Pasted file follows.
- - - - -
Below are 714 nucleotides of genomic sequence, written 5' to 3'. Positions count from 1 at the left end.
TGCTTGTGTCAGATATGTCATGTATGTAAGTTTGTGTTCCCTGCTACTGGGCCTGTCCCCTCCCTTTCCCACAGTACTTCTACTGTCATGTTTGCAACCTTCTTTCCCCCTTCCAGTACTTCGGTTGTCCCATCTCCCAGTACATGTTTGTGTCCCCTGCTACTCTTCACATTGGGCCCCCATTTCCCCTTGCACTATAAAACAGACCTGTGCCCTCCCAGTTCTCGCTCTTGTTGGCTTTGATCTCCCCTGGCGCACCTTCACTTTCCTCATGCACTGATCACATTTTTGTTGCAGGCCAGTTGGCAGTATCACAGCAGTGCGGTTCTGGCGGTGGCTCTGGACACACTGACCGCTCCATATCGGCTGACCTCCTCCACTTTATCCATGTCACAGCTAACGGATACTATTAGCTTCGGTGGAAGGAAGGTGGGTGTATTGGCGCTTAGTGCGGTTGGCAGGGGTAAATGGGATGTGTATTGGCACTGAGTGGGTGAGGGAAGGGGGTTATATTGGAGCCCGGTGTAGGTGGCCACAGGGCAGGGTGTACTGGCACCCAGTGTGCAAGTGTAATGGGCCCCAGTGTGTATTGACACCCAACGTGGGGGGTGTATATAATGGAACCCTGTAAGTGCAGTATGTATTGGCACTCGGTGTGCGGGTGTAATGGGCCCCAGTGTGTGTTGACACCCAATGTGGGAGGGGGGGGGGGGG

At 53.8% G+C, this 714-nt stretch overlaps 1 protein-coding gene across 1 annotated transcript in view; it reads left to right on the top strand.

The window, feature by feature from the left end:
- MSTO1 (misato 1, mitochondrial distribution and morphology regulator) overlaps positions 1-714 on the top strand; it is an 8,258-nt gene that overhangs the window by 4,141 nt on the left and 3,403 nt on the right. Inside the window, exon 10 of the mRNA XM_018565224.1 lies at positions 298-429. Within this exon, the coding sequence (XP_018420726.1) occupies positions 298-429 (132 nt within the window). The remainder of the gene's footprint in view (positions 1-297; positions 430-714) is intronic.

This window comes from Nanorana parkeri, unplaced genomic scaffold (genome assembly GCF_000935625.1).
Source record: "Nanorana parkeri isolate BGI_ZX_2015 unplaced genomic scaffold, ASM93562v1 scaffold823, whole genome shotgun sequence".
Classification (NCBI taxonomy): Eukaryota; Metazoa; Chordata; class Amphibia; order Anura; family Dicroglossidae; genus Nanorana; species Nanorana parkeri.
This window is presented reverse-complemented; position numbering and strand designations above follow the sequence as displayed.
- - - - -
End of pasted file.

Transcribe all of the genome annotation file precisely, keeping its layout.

Below are 714 nucleotides of genomic sequence, written 5' to 3'. Positions count from 1 at the left end.
TGCTTGTGTCAGATATGTCATGTATGTAAGTTTGTGTTCCCTGCTACTGGGCCTGTCCCCTCCCTTTCCCACAGTACTTCTACTGTCATGTTTGCAACCTTCTTTCCCCCTTCCAGTACTTCGGTTGTCCCATCTCCCAGTACATGTTTGTGTCCCCTGCTACTCTTCACATTGGGCCCCCATTTCCCCTTGCACTATAAAACAGACCTGTGCCCTCCCAGTTCTCGCTCTTGTTGGCTTTGATCTCCCCTGGCGCACCTTCACTTTCCTCATGCACTGATCACATTTTTGTTGCAGGCCAGTTGGCAGTATCACAGCAGTGCGGTTCTGGCGGTGGCTCTGGACACACTGACCGCTCCATATCGGCTGACCTCCTCCACTTTATCCATGTCACAGCTAACGGATACTATTAGCTTCGGTGGAAGGAAGGTGGGTGTATTGGCGCTTAGTGCGGTTGGCAGGGGTAAATGGGATGTGTATTGGCACTGAGTGGGTGAGGGAAGGGGGTTATATTGGAGCCCGGTGTAGGTGGCCACAGGGCAGGGTGTACTGGCACCCAGTGTGCAAGTGTAATGGGCCCCAGTGTGTATTGACACCCAACGTGGGGGGTGTATATAATGGAACCCTGTAAGTGCAGTATGTATTGGCACTCGGTGTGCGGGTGTAATGGGCCCCAGTGTGTGTTGACACCCAATGTGGGAGGGGGGGGGGGGG

At 53.8% G+C, this 714-nt stretch overlaps 1 protein-coding gene across 1 annotated transcript in view; it reads left to right on the top strand.

The window, feature by feature from the left end:
- MSTO1 (misato 1, mitochondrial distribution and morphology regulator) overlaps positions 1-714 on the top strand; it is an 8,258-nt gene that overhangs the window by 4,141 nt on the left and 3,403 nt on the right. Inside the window, exon 10 of the mRNA XM_018565224.1 lies at positions 298-429. Within this exon, the coding sequence (XP_018420726.1) occupies positions 298-429 (132 nt within the window). The remainder of the gene's footprint in view (positions 1-297; positions 430-714) is intronic.

This window comes from Nanorana parkeri, unplaced genomic scaffold (genome assembly GCF_000935625.1).
Source record: "Nanorana parkeri isolate BGI_ZX_2015 unplaced genomic scaffold, ASM93562v1 scaffold823, whole genome shotgun sequence".
Classification (NCBI taxonomy): Eukaryota; Metazoa; Chordata; class Amphibia; order Anura; family Dicroglossidae; genus Nanorana; species Nanorana parkeri.
This window is presented reverse-complemented; position numbering and strand designations above follow the sequence as displayed.